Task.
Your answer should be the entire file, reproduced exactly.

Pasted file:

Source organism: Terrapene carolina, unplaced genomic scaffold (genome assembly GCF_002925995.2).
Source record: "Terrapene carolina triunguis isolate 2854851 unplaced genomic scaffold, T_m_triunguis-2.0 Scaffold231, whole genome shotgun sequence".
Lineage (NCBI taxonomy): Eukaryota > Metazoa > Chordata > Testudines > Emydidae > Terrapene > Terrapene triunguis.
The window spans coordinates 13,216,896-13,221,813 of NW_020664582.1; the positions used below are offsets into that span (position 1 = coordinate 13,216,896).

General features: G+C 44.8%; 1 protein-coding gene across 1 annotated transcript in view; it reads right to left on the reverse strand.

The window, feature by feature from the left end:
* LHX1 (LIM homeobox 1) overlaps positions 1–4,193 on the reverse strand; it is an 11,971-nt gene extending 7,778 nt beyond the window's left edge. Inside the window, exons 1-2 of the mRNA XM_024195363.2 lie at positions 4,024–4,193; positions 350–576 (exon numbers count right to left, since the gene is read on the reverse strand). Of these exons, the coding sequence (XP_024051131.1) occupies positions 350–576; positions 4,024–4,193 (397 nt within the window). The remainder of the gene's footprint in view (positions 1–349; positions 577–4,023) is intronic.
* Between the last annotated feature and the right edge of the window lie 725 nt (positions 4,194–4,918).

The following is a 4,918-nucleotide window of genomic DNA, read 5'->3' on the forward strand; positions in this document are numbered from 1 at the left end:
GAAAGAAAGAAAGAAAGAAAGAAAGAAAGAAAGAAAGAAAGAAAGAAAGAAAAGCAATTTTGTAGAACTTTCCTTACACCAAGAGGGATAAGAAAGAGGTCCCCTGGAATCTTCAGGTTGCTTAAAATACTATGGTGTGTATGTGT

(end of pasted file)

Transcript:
Source organism: Terrapene carolina, unplaced genomic scaffold (genome assembly GCF_002925995.2).
Source record: "Terrapene carolina triunguis isolate 2854851 unplaced genomic scaffold, T_m_triunguis-2.0 Scaffold231, whole genome shotgun sequence".
Lineage (NCBI taxonomy): Eukaryota > Metazoa > Chordata > Testudines > Emydidae > Terrapene > Terrapene triunguis.
The window spans coordinates 13,216,896-13,221,813 of NW_020664582.1; the positions used below are offsets into that span (position 1 = coordinate 13,216,896).

General features: G+C 44.8%; 1 protein-coding gene across 1 annotated transcript in view; it reads right to left on the reverse strand.

The window, feature by feature from the left end:
* LHX1 (LIM homeobox 1) overlaps positions 1–4,193 on the reverse strand; it is an 11,971-nt gene extending 7,778 nt beyond the window's left edge. Inside the window, exons 1-2 of the mRNA XM_024195363.2 lie at positions 4,024–4,193; positions 350–576 (exon numbers count right to left, since the gene is read on the reverse strand). Of these exons, the coding sequence (XP_024051131.1) occupies positions 350–576; positions 4,024–4,193 (397 nt within the window). The remainder of the gene's footprint in view (positions 1–349; positions 577–4,023) is intronic.
* Between the last annotated feature and the right edge of the window lie 725 nt (positions 4,194–4,918).

The following is a 4,918-nucleotide window of genomic DNA, read 5'->3' on the forward strand; positions in this document are numbered from 1 at the left end:
GAAAGAAAGAAAGAAAGAAAGAAAGAAAGAAAGAAAGAAAGAAAGAAAGAAAAGCAATTTTGTAGAACTTTCCTTACACCAAGAGGGATAAGAAAGAGGTCCCCTGGAATCTTCAGGTTGCTTAAAATACTATGGTGTGTATGTGT